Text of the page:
Calcium may aid in pregnancy complications.

Date:

14-Mar-2006

Source

American Journal of Obstetrics and Gynecology

Related Monographs

Consumer Data: Calcium
Professional Data: Calcium

Article

Calcium is the most abundant mineral in the human body. Average healthy males have about two and a half to three pounds of calcium while females have about two pounds. Approximately 99 percent of calcium is present in the bones and teeth, which leaves only about one percent in cells and body fluids. While the most important function of calcium involves the maintenance of skeletal health, the small percentage of calcium outside the bones is used to maintain a variety of vital body functions. Milk and dairy products are the major source of dietary calcium for most people. Other good sources are dark green leafy vegetables, broccoli, legumes, nuts, and whole grains.

Calcium is necessary for a wide array of other functions. Calcium may initiate muscle contractions. For this reason it plays a vital role in maintaining a healthy heartbeat. It is also involved in the body's blood clotting process. On the cellular level, calcium regulates the passage of nutrients and wastes through cell membranes. It is also involved in the regulation of various enzymes that control muscle contraction, fat digestion, and metabolism. Finally, calcium regulates the transmission of nerve impulses.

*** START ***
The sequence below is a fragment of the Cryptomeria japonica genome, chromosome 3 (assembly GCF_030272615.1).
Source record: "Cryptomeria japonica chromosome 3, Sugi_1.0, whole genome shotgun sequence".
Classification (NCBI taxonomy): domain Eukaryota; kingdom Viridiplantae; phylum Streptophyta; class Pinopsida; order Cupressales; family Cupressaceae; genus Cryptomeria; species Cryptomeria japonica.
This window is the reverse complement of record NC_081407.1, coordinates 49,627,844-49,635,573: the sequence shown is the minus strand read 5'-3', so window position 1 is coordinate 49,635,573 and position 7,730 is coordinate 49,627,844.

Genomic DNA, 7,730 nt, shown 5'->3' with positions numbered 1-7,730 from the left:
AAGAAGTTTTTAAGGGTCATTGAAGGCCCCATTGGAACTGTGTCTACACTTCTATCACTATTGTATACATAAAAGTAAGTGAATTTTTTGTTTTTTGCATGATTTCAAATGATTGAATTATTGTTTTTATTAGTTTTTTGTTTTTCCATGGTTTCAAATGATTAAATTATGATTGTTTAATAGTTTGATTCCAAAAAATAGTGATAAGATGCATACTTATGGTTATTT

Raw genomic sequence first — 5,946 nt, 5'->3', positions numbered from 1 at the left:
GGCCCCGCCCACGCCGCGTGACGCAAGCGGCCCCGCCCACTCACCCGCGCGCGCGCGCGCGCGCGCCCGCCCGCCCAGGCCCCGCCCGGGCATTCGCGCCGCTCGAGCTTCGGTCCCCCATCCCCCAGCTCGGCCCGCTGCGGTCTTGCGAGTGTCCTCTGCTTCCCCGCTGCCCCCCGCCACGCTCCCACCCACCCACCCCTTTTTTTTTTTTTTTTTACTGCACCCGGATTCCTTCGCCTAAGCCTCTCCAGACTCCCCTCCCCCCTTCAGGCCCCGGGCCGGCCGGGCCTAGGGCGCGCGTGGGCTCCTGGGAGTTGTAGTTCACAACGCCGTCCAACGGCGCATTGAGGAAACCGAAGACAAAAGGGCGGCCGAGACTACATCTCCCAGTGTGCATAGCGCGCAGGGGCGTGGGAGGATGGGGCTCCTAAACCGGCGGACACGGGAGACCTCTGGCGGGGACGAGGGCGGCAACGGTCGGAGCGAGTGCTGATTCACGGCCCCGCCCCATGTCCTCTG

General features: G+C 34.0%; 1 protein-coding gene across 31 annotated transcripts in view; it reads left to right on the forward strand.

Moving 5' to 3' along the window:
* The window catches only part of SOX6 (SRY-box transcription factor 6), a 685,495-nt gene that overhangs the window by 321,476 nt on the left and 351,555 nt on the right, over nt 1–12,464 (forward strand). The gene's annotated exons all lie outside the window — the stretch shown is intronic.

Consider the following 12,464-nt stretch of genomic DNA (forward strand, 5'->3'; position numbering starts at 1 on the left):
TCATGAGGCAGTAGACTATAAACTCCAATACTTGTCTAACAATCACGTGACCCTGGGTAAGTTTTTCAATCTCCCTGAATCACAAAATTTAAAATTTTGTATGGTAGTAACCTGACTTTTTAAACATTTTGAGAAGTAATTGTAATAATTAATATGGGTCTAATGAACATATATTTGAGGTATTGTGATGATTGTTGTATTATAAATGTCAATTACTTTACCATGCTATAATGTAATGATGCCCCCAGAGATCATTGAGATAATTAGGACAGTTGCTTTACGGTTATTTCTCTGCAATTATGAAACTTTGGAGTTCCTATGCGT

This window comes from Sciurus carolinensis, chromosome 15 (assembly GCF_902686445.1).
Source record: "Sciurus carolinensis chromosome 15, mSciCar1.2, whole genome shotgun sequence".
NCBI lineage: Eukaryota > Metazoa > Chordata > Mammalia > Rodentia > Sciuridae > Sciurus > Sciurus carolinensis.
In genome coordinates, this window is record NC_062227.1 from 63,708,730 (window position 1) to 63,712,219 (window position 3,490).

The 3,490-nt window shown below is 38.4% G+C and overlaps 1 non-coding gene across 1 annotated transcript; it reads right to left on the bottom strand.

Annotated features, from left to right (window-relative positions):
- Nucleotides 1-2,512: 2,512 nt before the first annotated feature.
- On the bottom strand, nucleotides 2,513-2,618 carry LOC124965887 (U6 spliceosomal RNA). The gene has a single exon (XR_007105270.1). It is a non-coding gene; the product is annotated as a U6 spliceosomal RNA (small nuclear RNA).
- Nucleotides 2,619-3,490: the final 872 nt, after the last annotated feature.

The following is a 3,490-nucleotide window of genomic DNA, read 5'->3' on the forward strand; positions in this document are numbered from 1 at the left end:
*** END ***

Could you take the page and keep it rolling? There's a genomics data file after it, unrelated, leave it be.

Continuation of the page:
A recent study published in the American Journal of Obstetrics and Gynecology evaluated the role of calcium supplementation and the risk of pregnancy complications. Women having a daily intake of 600mg or less of calcium were recruited. Starting at gestational week 20 they were given either 1.5 grams of calcium or placebo. This study recruited 8,325 women with similar demographic characteristics, blood pressure, and gestational ages. The results showed that there was a non-significant decrease in preeclampsia in the calcium group. However, there was a reduction of severity of this condition when compared to the placebo group. In addition, preterm delivery and maternal morbidity tended to also be reduced in the calcium group. The authors concluded that, “A 1.5-g calcium/day supplement did not prevent preeclampsia but did reduce its severity, maternal morbidity, and neonatal mortality, albeit these were secondary outcomes.”1

References

1. Villar J, et al. World Health Organization randomized trial of calcium supplementation among low calcium intake pregnant women. Am J Obstet Gynac. Mar 2006;194(3):639-49.